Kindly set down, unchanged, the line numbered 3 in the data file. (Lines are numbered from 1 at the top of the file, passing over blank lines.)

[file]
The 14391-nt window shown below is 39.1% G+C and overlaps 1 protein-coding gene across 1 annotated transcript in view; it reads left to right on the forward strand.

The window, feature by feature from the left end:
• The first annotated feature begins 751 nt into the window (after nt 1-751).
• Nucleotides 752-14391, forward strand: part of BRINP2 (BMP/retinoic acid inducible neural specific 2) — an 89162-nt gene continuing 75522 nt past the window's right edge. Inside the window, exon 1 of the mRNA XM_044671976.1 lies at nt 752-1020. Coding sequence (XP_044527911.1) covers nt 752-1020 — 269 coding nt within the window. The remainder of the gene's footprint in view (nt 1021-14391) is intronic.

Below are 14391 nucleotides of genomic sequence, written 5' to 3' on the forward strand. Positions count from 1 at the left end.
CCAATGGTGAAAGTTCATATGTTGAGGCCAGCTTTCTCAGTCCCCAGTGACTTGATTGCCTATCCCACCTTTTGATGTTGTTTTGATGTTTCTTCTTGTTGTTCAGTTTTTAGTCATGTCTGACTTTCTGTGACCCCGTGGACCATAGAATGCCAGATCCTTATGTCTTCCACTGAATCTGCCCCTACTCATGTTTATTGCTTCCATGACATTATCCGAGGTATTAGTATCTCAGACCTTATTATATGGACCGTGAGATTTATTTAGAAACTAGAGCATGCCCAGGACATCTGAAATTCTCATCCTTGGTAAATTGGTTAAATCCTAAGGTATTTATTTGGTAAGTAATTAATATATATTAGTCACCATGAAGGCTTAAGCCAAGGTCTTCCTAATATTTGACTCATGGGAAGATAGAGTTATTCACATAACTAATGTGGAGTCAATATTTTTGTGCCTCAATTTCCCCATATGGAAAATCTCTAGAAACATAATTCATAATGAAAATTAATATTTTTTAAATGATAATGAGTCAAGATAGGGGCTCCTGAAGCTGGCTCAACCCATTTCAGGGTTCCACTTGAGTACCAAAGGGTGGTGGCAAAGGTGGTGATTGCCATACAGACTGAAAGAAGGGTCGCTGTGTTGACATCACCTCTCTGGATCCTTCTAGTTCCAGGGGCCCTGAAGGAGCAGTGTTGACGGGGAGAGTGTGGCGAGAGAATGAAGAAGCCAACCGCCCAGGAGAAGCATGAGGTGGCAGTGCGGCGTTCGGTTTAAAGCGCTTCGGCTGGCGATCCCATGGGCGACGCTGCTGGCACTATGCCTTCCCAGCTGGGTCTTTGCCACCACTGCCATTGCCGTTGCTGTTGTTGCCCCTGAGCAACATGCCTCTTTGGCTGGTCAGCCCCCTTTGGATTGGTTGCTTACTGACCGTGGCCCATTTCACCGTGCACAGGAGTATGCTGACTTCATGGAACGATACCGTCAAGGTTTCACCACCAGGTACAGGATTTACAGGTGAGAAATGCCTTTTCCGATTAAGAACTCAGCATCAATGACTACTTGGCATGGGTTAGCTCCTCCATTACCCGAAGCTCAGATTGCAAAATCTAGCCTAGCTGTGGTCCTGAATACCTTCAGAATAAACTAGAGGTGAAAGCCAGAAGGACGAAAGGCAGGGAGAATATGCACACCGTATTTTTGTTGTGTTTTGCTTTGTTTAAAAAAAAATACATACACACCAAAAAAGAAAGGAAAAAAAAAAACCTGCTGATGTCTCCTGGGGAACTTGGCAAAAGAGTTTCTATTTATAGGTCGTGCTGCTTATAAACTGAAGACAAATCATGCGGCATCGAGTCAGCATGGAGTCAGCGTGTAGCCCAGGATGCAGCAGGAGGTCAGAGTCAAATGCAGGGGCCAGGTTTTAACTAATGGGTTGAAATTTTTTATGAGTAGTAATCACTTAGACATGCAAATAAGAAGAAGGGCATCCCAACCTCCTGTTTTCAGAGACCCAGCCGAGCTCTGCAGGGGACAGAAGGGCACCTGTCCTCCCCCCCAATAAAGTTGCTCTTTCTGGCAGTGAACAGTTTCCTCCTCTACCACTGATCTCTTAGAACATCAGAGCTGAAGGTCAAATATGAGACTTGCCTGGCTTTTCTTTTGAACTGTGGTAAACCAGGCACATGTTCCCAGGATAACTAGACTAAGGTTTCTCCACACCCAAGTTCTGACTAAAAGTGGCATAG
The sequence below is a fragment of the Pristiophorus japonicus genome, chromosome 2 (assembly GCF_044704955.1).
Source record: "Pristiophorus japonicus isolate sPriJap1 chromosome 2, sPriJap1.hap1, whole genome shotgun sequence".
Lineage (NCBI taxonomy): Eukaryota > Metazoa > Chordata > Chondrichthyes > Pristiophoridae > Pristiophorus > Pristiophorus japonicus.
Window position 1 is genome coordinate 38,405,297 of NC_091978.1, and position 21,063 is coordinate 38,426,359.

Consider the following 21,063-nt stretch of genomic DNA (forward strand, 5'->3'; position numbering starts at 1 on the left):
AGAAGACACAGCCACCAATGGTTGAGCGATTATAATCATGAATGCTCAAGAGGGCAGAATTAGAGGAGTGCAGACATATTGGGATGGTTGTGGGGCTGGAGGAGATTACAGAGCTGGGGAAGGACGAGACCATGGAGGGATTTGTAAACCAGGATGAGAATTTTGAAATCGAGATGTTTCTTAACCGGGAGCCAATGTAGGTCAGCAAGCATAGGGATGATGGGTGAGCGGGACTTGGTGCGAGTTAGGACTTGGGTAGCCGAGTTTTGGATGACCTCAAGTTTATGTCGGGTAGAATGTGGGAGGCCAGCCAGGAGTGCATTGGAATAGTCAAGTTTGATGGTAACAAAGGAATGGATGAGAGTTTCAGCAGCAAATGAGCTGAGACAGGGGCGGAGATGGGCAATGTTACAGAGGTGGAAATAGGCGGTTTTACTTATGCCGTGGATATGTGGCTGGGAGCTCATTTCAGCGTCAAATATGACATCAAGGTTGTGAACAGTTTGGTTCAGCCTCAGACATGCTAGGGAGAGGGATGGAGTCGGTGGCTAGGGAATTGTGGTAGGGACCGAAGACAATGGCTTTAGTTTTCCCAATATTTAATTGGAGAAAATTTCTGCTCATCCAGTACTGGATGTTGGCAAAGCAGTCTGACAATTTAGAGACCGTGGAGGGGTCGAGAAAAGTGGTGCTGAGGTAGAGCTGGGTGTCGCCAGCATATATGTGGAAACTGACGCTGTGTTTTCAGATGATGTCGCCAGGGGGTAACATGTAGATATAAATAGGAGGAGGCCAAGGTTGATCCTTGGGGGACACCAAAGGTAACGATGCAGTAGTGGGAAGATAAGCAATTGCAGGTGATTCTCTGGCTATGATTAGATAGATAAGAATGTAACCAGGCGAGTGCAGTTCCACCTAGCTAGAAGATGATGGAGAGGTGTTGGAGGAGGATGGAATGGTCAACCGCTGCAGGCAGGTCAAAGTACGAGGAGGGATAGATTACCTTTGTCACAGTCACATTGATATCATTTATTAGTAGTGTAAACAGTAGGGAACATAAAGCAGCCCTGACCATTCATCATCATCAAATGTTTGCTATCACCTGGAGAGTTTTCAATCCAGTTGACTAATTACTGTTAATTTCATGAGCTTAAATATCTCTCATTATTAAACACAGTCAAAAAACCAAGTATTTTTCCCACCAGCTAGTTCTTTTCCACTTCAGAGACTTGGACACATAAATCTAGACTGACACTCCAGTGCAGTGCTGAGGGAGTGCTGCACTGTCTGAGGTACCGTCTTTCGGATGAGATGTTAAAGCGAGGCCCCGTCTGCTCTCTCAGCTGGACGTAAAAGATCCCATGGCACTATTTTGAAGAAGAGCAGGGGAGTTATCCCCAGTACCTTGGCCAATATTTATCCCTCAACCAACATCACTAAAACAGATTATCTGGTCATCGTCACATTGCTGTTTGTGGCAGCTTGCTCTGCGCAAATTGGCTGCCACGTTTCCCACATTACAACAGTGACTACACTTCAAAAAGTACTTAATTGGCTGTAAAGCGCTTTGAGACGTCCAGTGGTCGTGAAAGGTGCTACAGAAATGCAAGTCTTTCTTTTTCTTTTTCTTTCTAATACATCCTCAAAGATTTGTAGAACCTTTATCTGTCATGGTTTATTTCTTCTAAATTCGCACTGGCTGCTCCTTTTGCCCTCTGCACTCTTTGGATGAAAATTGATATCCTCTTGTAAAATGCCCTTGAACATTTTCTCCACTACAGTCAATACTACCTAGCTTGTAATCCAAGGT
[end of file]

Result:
• The first annotated feature begins 751 nt into the window (after nt 1-751).